A SUCCESS STORY?

 


Join us November 29th to discuss green crab trapping & rebounding clam populations!

IPSWICH TOWN HALL

 maine.gov

maine.gov

Is heavy commercial green crab trapping helping create a bumper soft-shell clam harvest? Could this actually be true, or are we deluding ourselves? Something big and mysterious is going on in Clamtown, as Ipswich, Massachusetts used to be known. (The area is still a major shellfish producer today.) Here, along the middle of the biggest salt marsh in New England, the green crab population has been going down in recent years (according to monitoring by Alyssa Novak and Peter Phippen), quite possibly because of heavy commercial crab trapping.

At the same time, the soft-shell clam harvest is going way up. According to the Ipswich shellfish constable, Scott LaPreste, 2018 is the best soft-shell clam harvest in a generation. Local soft-shell clams are now so plentiful that the individual harvest quotas have been raised to 300 lbs. per clammer per day, which is more than all but the most experienced and determined clammers can handle. The big question is whether these two local trends – the crabs going DOWN, the clams going UP – are connected. The trappers think so. The biggest green crab trapper and wholesaler in the area (and possibly in North America), Adam Smith, believes that he and other trappers have been putting enough downward population pressure on the crabs that more clams have survived.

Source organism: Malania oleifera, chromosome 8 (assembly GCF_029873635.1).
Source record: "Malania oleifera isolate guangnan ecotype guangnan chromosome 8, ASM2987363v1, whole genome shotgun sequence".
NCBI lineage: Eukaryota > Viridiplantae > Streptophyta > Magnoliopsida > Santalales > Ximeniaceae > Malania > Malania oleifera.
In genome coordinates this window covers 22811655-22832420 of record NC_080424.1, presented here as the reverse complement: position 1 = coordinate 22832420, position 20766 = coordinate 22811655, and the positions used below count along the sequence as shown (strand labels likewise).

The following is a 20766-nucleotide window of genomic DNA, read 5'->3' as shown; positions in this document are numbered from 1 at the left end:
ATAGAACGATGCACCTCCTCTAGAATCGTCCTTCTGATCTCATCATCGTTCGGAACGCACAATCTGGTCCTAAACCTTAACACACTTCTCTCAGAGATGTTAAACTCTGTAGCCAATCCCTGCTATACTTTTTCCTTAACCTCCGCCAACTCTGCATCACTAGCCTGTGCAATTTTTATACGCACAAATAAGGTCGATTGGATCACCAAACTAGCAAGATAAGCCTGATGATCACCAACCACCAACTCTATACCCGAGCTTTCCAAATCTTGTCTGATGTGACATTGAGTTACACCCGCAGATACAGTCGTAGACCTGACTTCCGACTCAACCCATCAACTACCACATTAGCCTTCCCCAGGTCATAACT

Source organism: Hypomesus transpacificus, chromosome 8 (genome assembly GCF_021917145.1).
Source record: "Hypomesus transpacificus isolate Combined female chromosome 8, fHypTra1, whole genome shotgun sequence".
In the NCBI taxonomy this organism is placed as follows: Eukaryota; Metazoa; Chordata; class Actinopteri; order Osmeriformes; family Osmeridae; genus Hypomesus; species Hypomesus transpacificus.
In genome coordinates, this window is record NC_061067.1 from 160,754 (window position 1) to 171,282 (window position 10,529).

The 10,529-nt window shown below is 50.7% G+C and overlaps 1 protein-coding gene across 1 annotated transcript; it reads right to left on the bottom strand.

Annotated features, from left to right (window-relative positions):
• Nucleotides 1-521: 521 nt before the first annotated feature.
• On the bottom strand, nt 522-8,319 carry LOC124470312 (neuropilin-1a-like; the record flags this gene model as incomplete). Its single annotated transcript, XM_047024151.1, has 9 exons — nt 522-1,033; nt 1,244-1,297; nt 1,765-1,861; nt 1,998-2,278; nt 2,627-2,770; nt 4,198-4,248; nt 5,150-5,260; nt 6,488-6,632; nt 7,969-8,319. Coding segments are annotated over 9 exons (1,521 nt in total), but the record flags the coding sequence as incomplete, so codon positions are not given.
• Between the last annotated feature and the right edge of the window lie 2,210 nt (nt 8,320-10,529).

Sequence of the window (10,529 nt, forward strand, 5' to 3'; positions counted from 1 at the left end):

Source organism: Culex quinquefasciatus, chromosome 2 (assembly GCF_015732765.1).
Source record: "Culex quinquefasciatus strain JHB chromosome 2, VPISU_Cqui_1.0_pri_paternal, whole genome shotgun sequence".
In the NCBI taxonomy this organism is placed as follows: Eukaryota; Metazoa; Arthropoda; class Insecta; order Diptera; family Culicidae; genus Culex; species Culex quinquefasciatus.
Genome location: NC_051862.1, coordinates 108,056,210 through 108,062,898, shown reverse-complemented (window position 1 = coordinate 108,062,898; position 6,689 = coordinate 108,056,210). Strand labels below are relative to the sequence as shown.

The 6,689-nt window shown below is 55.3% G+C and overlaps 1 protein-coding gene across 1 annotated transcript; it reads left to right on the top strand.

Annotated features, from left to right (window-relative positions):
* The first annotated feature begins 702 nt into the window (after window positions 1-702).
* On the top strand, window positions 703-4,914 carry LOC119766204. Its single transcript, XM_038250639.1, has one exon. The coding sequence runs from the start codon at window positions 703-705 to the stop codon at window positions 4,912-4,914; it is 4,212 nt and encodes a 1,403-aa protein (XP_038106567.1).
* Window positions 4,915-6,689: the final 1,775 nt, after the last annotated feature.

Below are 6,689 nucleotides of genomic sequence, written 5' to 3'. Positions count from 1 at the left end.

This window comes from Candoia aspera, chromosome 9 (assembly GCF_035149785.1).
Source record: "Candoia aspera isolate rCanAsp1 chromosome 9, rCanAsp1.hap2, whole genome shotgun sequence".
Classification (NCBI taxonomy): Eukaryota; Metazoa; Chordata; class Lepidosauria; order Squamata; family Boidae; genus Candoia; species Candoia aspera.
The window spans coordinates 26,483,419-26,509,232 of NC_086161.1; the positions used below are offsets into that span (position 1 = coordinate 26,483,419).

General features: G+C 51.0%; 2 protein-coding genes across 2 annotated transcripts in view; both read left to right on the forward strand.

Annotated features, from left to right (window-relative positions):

Not so fast, say scientists and administrators, who want to see much more data, and who have other plausible explanations for the bumper clam harvests. Most green crab trapping programs have failed, because of the crabs’ phenomenal ability to reproduce and repopulate within a single calendar year. So the scientists are skeptical.

But nobody wants to ignore or dismiss what could be a breakthrough success, since it was the crabs’ threat to commercial clamming that raised the alarms in the first place. And at the very least, this curious situation is worth exploring. Just 100 miles to the north of Ipswich, around Freeport, Maine, the green crabs have overrun the clam flats, and the soft-shell clam harvests are down by 70%. What accounts for the differences?

Everyone with a first-hand working knowledge of the green crab phenomenon is invited to a working lunch to take a good hard look at the numbers, examine and debate our assumptions and methodologies, and discuss future grant opportunities and projects.


Regional green crab working lunch meeting:

November 29, 2018 * 11:00 AM - 3:00 PM * Ipswich Town Hall Meeting Room A

This informal event is free (including lunch) and open to anyone who wants to attend. Somewhere between 20 and 50 scientists, shellfish officials, trappers, and activists are expected to attend this meeting.

We’ll meet and schmooze. We’ll decipher the numbers. We’ll have a friendly debate about the effectiveness of trapping.  We’ll ask each other, what can we do to better monitor the crucial interface between the crabs and their prey. And we will ask: If we can agree on common standards for future monitoring, might opportunities arise for coordinated studies in dispersed geographical areas? These large studies have never been done before, and they are way overdue.









 
Mary Parks